Gary Player wins his 2nd PGA Championship
By: Claudia Mazzucco – On this day, August 6, 1972, Gary Player mastered the Monster in order to win his second PGA Championship at the Oakland Hills Country Club, South Course, in Birmingham, Michigan. He finished with 72 for a total of 281, one over par at the 7,054 yards golf course dubbed “The Monster” in 1951.
His victory was forged under gray, threatening skies, which occasionally dropped rain sprinkles on the record crowd of 24,100. The total attendance, including three days of practice, was 114,287 spectators. Jimmy Jamieson, who won the Western Open that year, bogeyed the last three holes to drop out of a brief lead and end up with a 70 for a total of 283, two strokes behind Player. Tommy Aaron came in with a 71 to tie Jamieson for second. Sam Snead, a 60-year-old relic from another era, shot 32 in the front nine in route to a 69 – the best round of the day equaled by George Archer – and a share of fourth at 284 with Raymond Floyd and Billy Casper.
“I guess I am just too dumb to quit,” old Sam said when someone asked him how long he was going to keep going.
The key of winning the PGA Championship was in a divot. Player said, “During the practice round, I hit an eight iron for my second shot from right of the fairway on the 16th hole. After I hit the shot, for some strange reason the divot caught my attention. “That’s a funny-looking divot,” I thought to myself.”
“The Greatest Shot I Ever Hit”
When Player, who had been the 54-hole leader, bogeyed the 3 and 4 holes, it put him one over and opened the gates for a host of challenger. Casper, Jerry Heard, Gay Brewer, Phil Rodgers, Doug Sanders, Floyd and Jamieson all had a piece of the lead at one time or another. But, it was as if nobody, really nobody, wanted to win the last of the year’s majors. It looked like there might be a ten-way tie and the most congested playoff.
With three holes to play, Player was in deep trouble, after making back-to-back bogeys at 14 and 15. He was tied for the lead with Jamieson and before him the picturesque par-four 16th hole, a 408 yards dogleg to a narrow green, lake in front, bunkers behind. Player drove his ball to the right and into the gallery. His ball was in the rough, with a big willow tree in front of him and water guarding the front-right of the green.
He was unable to see the flagstick. The possibility of defeat gradually became a reality and choke was, therefore, an inevitable factor. “This is a dangerous place to be in mentality,” Player said. As he was working out his yardages, and walked to a market on the fairway, he saw the same divot he had made in the practice round. It was still there. Gary’s attitude to what is to come was without the slightest trace of self-surrender or desperation. He grabbed a chair from a spectator and climbed atop to line up the shot in his mind. “I knew immediately that the shot I had from the rough would be a nine-iron. It was 150 yards, and I hit that nine iron perfectly. It sailed over the willow tree and onto the green, finishing three feet from the hole. It was the greatest shot I ever hit and definitely won the championship for me.”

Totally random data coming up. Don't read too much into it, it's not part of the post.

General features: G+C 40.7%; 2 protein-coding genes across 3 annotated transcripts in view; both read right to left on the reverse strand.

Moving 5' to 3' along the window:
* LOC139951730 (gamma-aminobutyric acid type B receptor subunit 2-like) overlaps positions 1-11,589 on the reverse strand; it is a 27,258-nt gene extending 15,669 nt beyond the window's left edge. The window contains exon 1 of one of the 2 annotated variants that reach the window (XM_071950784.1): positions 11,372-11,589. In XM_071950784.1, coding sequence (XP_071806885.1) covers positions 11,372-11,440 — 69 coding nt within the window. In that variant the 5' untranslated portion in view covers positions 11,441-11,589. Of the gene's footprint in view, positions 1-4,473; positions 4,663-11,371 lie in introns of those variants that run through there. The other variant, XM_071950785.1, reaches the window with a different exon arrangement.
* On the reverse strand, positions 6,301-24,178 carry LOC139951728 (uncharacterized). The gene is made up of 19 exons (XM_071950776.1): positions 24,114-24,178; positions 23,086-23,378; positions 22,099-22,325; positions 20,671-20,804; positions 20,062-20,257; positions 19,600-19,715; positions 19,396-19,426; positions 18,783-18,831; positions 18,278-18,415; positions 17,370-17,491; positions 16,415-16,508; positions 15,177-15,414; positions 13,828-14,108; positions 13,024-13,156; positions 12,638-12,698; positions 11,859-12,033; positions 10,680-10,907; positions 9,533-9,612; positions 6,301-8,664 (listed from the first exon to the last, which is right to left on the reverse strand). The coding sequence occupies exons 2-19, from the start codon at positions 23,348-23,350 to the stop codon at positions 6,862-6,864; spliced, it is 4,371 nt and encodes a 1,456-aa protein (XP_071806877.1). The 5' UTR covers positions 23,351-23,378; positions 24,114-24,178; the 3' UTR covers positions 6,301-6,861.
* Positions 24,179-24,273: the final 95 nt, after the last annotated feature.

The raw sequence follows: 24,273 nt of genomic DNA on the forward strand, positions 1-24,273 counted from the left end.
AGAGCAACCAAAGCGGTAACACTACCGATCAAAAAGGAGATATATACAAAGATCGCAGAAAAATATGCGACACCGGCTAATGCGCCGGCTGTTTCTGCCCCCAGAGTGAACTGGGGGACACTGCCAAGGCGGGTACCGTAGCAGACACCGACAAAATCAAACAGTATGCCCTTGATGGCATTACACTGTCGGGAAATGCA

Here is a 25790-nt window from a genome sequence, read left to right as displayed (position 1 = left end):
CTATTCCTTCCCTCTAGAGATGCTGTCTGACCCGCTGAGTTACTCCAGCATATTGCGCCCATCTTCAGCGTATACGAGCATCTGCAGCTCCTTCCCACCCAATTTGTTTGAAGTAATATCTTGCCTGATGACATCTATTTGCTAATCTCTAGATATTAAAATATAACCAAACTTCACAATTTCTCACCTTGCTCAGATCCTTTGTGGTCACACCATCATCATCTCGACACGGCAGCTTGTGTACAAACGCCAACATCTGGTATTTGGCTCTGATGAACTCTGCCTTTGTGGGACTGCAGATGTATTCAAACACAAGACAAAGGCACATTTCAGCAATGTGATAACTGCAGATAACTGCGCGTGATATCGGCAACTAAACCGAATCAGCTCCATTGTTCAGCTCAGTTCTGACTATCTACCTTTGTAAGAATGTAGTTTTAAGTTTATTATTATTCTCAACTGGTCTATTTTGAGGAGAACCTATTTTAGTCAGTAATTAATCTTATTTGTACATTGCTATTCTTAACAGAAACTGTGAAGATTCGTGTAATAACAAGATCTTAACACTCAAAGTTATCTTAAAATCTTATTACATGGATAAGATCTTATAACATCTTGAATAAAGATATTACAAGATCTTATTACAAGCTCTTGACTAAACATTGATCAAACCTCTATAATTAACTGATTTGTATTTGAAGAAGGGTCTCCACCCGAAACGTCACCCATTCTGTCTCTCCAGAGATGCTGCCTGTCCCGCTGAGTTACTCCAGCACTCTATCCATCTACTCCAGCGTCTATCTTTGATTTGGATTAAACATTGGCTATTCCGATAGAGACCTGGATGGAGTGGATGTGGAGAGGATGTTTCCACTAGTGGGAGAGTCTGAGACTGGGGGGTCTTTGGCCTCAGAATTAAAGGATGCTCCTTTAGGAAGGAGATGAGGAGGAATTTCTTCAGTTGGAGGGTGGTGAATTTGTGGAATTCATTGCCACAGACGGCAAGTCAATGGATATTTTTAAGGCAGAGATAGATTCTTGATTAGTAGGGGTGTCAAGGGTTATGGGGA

Dan Jenkins said, “As the ball hung up there in the air, Player broke into a dead run to his left for a better view of where it might be headed. So did the thousands behind him. Everybody ran. And ran. For a hilarious instant, it looked as if Player had stolen somebody’s wallet and the mob was in pursuit.”
Player sank the birdie-putt and then made two pars on the final holes. He added, “Knowing when to take a risk comes from experience. It is a case of knowing the strengths of your game and then visualizing success based on those strengths. If you feel the time is right, then go for it. Don’t second-guess yourself. Go for it with all you have and commit. And if it doesn’t come off, then so be it. Accept it as such and move on. But keep making decisions.”
Players, situations, tournaments and circumstances are so different that it is impossible to theorize about that one shot that would make the difference. How is it done? Experienced players know that great shots don’t simply appear out of nowhere, in order to turn the course of events. Player’s career is a reminder that great shots are often the result of careful planning. After practicing on the range for hours, he acquired the ability to execute them under pressure. “That’s the secret,” Player concluded. “And for me, the secret to this one was in that divot.” Here, again, memory played a very prominent part in Major championship.
This was the fifth major championship played on the course Ben Hogan once called a monster (the other four were U.S. Opens), and no one yet had broken 280. In 1951, Hogan scored a final round 67 and was quoted saying, “I have tamed the monster.” Played labeled Oakland Hills (with its thread-needle fairways, undulating greens, and more than 100 sand traps) as the “greatest in United States,” Player said. “But when Hogan said this was a monster, he was not kidding.”
Claudia M. Mazzucco is a researcher at Golf Channel and teacher of History of Golf at the PGA of Argentina, in Buenos Aires. She is the author of Legendary Lessons (2016), El Golf de los Tiempos, A Novel (2002) and The Guide of Golf Courses in Argentina (2003). She received the PGA Award from the PGA of Argentina in 2005